As I followed my automatic guidance system, I saw that the land was burned black. Not so much as a bush was in sight that wasn't scorched to a cinder. The trees were reduced to ash. I smelled something nasty and familiar and winced. Filming burnt bodies is not my favorite pastime.
I turned my nose toward the breeze and followed it. Global loves burnt corpses, if they can't have mutilated people dying in full color. I twitched the muscles activating my "I am sending" light on the edit-board thousands of kilometers away in New Boston. Then I activated the satellite code and opened the connection to the fixed Atlantic satellite.
The cam warmed against my wrist, as I held my arm across my chest, panning the blighted countryside. Everything sent now would register on the computers in New Boston, to be edited by my own personal editor and sent out on the regular 'cast.
When I reached the top of a small hill, I could see that a little farm had occupied the valley beyond. A few walls still stood. Solid stone is hard to disintegrate, even with today's devastating weapons.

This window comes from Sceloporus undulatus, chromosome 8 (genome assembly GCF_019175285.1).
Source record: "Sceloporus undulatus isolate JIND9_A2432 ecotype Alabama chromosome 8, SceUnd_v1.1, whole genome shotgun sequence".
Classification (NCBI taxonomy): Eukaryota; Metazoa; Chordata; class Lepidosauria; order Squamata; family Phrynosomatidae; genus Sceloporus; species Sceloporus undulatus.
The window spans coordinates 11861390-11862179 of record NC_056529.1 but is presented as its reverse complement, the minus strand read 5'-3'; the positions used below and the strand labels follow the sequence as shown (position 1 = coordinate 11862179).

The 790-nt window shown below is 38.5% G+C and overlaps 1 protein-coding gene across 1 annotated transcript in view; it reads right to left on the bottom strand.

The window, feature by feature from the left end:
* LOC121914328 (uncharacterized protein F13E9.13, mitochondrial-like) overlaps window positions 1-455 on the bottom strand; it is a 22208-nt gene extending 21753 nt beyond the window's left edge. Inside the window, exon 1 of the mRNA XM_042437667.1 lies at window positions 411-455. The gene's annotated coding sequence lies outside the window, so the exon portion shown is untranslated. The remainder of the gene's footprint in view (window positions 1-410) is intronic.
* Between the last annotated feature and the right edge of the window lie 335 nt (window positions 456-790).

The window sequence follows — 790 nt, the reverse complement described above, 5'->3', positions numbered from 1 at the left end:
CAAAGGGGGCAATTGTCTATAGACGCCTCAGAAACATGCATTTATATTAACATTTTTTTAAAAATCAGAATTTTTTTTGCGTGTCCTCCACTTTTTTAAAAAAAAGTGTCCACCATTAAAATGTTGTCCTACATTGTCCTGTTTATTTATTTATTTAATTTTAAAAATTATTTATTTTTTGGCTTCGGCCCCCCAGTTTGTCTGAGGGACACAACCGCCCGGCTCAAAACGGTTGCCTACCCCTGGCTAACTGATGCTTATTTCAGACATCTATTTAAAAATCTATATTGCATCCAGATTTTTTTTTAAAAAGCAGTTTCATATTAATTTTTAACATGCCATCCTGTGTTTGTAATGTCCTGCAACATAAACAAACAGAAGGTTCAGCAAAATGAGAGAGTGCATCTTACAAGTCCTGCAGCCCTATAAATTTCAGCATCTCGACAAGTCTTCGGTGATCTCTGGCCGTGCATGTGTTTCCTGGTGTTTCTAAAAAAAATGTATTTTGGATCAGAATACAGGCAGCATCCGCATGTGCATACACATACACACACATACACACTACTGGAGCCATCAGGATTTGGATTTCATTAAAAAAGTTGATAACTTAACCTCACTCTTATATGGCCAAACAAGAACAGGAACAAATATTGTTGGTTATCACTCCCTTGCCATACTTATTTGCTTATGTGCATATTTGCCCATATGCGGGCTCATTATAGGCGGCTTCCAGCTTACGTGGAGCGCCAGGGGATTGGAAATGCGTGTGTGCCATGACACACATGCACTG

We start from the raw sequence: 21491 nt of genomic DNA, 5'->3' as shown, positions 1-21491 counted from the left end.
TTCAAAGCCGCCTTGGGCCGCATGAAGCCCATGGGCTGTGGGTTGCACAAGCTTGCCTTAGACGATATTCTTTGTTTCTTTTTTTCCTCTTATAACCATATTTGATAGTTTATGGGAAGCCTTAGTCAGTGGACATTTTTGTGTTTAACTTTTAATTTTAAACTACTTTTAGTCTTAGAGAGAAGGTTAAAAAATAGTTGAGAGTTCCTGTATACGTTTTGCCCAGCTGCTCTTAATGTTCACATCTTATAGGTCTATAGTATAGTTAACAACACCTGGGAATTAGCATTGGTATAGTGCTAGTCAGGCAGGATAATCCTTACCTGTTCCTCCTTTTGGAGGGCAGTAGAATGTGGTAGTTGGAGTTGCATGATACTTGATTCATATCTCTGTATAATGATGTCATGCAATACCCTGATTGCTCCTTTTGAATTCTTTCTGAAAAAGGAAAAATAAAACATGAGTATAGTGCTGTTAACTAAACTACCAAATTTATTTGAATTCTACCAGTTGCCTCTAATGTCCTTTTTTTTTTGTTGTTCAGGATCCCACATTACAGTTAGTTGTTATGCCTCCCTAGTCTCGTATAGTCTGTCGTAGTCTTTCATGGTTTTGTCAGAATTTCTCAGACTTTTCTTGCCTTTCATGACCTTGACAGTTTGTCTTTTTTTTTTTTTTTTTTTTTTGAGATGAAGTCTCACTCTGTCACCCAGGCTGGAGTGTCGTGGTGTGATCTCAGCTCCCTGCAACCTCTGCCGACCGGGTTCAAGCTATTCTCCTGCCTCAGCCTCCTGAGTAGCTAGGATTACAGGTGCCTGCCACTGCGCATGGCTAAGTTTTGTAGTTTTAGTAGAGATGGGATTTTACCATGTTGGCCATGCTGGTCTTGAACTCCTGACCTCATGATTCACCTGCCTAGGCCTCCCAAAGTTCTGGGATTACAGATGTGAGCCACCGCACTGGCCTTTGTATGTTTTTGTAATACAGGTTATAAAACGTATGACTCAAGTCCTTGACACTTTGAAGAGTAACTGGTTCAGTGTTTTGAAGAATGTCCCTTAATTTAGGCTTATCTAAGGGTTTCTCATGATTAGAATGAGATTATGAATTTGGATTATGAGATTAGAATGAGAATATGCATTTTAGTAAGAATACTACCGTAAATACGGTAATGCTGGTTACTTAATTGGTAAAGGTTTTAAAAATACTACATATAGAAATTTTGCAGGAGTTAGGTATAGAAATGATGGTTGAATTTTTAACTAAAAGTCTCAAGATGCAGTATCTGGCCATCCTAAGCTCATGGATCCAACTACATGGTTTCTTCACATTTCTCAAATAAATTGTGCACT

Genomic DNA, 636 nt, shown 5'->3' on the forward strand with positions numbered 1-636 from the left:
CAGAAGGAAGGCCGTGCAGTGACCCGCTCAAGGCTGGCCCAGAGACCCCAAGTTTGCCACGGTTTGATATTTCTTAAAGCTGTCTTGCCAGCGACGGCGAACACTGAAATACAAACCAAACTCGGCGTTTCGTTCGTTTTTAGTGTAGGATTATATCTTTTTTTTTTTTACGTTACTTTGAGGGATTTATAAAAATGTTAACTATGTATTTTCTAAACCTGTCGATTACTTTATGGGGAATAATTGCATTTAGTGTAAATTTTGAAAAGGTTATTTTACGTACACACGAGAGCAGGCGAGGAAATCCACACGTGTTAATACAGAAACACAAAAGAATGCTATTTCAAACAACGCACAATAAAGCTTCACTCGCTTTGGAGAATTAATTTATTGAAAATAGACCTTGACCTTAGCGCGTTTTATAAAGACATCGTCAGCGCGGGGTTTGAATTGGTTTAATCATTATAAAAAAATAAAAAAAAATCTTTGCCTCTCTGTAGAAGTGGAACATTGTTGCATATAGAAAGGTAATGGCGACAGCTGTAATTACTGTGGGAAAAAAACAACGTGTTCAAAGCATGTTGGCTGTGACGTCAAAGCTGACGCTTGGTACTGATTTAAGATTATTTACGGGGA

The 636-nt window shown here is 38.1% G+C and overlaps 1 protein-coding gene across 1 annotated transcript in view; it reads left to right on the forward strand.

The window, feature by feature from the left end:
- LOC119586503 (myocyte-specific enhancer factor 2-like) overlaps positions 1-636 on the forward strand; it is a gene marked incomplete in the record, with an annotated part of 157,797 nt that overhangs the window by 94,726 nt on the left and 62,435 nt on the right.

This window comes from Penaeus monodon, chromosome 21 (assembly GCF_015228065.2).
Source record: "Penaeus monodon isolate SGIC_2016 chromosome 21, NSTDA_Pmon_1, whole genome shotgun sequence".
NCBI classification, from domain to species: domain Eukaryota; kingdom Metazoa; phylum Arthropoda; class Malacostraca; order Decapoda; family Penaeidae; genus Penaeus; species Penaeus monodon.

A dead cow lay, grotesquely spraddled, each leg pointed in a different direction. Her head was plowed straight forward into the mud. I filmed her ... dead animals will do if dead people aren't available.
Yet I knew quite well that the stench in my nostrils was human. That smell is distinctive and unforgettable.
I found them huddled against the wall that still stood shoulder-high. Three of them, man, woman, and child, the classic family. Except for the relative sizes, I couldn't really tell which was which.
I got down on my haunches and let the cam catch the glints of bone glimmering through black rags of flesh. For the first time in my professional life, I felt like a ghoul. There came a crack in my conviction that what I did was right and important. A chink opened in my belief in the glamor of my work, and I felt I pandered to unnatural tastes of sick-minded and over-coddled monsters.
Bile rose in my throat, but I held it down as I turned away to move eastward again. Ahead was the pylon marking the plug-in for the sector.
The Op Officer didn't appreciate having his breakfast interrupted. When I gave him my Global ID, however, he quieted down and assumed his best PR face. Strictly for the camera, of course ... he reeked of phony, even at a distance, as did most of the professional military of that era.